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War of the Wolf

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Bernard Cornwell’s epic story of the making of England continues in this eleventh installment in the bestselling Saxon Tales series—"like Game of Thrones, but real" (The Observer)—the basis of the hit Netflix television series The Last Kingdom. His blood is Saxon His heart is Viking His battleground is England "Perhaps the greatest writer of historical adventure novels today" Bernard Cornwell’s epic story of the making of England continues in this eleventh installment in the bestselling Saxon Tales series—"like Game of Thrones, but real" (The Observer)—the basis of the hit Netflix television series The Last Kingdom. His blood is Saxon His heart is Viking His battleground is England "Perhaps the greatest writer of historical adventure novels today" (Washington Post), Bernard Cornwell has dazzled and entertained readers and critics with his page-turning bestsellers. Of all his protagonists, however, none is as beloved as Uhtred of Bebbanburg. And while Uhtred might have regained his family’s fortress, it seems that a peaceful life is not to be – as he is under threat from both an old enemy and a new foe. The old enemy comes from Wessex where a dynastic struggle will determine who will be the next king.  And the new foe is Sköll, a Norseman, whose ambition is to be King of Northumbria and who leads a frightening army of wolf-warriors, men who fight half-crazed in the belief that they are indeed wolves. Uhtred, believing he is cursed, must fend off one enemy while he tries to destroy the other. In this new chapter of the Saxon Tales series—a rousing adventure of courage, treachery, duty, devotion, majesty, love and battle, as seen through the eyes of a warrior straddling two worlds—Uhtred returns to fight once again for the destiny of England.


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Bernard Cornwell’s epic story of the making of England continues in this eleventh installment in the bestselling Saxon Tales series—"like Game of Thrones, but real" (The Observer)—the basis of the hit Netflix television series The Last Kingdom. His blood is Saxon His heart is Viking His battleground is England "Perhaps the greatest writer of historical adventure novels today" Bernard Cornwell’s epic story of the making of England continues in this eleventh installment in the bestselling Saxon Tales series—"like Game of Thrones, but real" (The Observer)—the basis of the hit Netflix television series The Last Kingdom. His blood is Saxon His heart is Viking His battleground is England "Perhaps the greatest writer of historical adventure novels today" (Washington Post), Bernard Cornwell has dazzled and entertained readers and critics with his page-turning bestsellers. Of all his protagonists, however, none is as beloved as Uhtred of Bebbanburg. And while Uhtred might have regained his family’s fortress, it seems that a peaceful life is not to be – as he is under threat from both an old enemy and a new foe. The old enemy comes from Wessex where a dynastic struggle will determine who will be the next king.  And the new foe is Sköll, a Norseman, whose ambition is to be King of Northumbria and who leads a frightening army of wolf-warriors, men who fight half-crazed in the belief that they are indeed wolves. Uhtred, believing he is cursed, must fend off one enemy while he tries to destroy the other. In this new chapter of the Saxon Tales series—a rousing adventure of courage, treachery, duty, devotion, majesty, love and battle, as seen through the eyes of a warrior straddling two worlds—Uhtred returns to fight once again for the destiny of England.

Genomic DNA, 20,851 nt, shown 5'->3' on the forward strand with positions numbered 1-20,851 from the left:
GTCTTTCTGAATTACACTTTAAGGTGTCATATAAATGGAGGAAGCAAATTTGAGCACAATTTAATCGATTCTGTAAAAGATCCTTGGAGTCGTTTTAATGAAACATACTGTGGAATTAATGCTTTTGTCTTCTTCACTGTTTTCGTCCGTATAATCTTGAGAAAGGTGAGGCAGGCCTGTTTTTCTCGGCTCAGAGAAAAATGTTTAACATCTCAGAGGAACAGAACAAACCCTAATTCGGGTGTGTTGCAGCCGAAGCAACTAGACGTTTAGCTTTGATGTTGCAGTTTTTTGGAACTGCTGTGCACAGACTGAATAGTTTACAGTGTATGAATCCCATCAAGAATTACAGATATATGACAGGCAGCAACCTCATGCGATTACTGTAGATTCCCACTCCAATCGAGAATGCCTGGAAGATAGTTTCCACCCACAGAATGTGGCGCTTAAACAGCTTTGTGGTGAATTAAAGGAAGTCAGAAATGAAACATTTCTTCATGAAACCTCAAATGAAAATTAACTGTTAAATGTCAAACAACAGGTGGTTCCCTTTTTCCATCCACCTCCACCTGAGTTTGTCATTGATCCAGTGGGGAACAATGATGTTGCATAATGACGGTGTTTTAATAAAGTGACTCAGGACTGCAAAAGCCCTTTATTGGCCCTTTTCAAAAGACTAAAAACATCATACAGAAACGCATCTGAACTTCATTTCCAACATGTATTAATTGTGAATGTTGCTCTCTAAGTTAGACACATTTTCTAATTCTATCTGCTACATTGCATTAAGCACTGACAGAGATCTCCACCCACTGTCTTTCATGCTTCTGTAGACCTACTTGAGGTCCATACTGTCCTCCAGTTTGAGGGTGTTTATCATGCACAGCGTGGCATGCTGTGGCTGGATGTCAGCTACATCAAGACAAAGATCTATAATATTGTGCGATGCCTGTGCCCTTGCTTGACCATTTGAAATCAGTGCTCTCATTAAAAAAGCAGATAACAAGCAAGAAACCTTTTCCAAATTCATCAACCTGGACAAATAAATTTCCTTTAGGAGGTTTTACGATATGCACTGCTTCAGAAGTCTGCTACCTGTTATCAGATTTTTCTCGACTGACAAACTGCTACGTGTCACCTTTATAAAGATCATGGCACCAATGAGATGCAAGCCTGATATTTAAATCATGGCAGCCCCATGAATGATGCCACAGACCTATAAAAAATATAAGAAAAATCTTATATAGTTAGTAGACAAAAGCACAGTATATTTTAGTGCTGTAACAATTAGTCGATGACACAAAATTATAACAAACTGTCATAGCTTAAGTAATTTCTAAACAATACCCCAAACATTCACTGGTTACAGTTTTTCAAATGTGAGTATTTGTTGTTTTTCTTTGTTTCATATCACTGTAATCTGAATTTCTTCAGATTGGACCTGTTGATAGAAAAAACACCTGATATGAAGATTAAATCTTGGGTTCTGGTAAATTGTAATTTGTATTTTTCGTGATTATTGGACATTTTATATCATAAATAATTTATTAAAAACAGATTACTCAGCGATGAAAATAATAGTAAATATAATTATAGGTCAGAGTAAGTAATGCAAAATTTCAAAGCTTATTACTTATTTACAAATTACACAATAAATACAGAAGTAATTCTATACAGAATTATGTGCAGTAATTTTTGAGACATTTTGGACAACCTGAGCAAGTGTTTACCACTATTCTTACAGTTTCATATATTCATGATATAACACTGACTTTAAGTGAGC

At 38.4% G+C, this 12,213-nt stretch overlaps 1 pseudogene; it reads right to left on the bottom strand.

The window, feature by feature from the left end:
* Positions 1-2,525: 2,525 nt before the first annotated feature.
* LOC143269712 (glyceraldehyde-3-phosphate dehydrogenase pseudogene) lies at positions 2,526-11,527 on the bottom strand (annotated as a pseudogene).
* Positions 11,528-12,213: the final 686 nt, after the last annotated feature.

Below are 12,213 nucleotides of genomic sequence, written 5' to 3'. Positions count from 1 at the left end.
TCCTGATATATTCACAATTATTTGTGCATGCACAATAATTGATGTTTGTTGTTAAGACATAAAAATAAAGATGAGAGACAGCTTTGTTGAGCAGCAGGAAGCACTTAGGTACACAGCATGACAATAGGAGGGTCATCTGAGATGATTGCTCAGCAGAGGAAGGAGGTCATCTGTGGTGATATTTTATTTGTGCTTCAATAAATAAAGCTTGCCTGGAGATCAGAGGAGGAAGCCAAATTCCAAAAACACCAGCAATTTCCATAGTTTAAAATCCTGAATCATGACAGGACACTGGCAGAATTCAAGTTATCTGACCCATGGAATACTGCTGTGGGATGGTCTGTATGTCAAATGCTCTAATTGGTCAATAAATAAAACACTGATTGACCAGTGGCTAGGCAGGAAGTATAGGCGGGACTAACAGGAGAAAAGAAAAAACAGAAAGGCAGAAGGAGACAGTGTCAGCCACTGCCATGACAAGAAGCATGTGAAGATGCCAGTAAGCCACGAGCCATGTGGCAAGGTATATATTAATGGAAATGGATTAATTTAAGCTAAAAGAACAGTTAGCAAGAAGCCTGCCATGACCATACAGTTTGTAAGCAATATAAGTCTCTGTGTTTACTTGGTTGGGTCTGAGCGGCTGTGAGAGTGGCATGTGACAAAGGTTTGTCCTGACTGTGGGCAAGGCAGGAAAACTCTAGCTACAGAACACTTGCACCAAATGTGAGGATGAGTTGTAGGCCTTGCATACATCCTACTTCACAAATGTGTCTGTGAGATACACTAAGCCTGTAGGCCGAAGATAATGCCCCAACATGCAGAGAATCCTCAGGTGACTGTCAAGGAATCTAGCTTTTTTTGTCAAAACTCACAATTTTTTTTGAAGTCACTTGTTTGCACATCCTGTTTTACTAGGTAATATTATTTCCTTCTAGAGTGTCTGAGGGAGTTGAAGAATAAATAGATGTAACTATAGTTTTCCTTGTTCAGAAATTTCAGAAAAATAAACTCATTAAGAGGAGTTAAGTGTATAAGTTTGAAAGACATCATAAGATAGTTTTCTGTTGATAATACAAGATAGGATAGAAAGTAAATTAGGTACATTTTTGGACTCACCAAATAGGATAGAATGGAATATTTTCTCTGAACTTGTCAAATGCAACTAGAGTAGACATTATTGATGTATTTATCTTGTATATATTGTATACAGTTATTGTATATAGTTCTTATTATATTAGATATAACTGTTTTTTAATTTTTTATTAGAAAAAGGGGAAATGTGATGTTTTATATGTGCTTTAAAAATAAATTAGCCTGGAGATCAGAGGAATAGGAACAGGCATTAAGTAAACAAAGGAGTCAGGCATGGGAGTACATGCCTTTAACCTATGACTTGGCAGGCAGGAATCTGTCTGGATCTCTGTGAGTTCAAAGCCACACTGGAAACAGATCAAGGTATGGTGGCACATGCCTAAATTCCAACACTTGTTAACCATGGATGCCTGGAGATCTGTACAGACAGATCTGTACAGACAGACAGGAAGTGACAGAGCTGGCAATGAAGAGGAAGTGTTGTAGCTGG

30 review for War of the Wolf

  1. 4 out of 5

    John Gwynne

    Bernard Cornwell has done it again. Another gripping, page-turning read that I didn't want to put down, and I found my mind drifting back to the story during my day, which is always a sign that a book has done its job and gotten its hooks into me. I'm liking old Uhtred so much - he doesn't suffer fools but has a streak of kindness that he tries hard to hide. The mix of historical detail, heart-felt characterisation and edge of your seat battle scenes strike a perfect blend. Eleven books in and th Bernard Cornwell has done it again. Another gripping, page-turning read that I didn't want to put down, and I found my mind drifting back to the story during my day, which is always a sign that a book has done its job and gotten its hooks into me. I'm liking old Uhtred so much - he doesn't suffer fools but has a streak of kindness that he tries hard to hide. The mix of historical detail, heart-felt characterisation and edge of your seat battle scenes strike a perfect blend. Eleven books in and the momentum just keeps on building, I loved it and can't wait for book 12.

  2. 4 out of 5

    Susan Johnson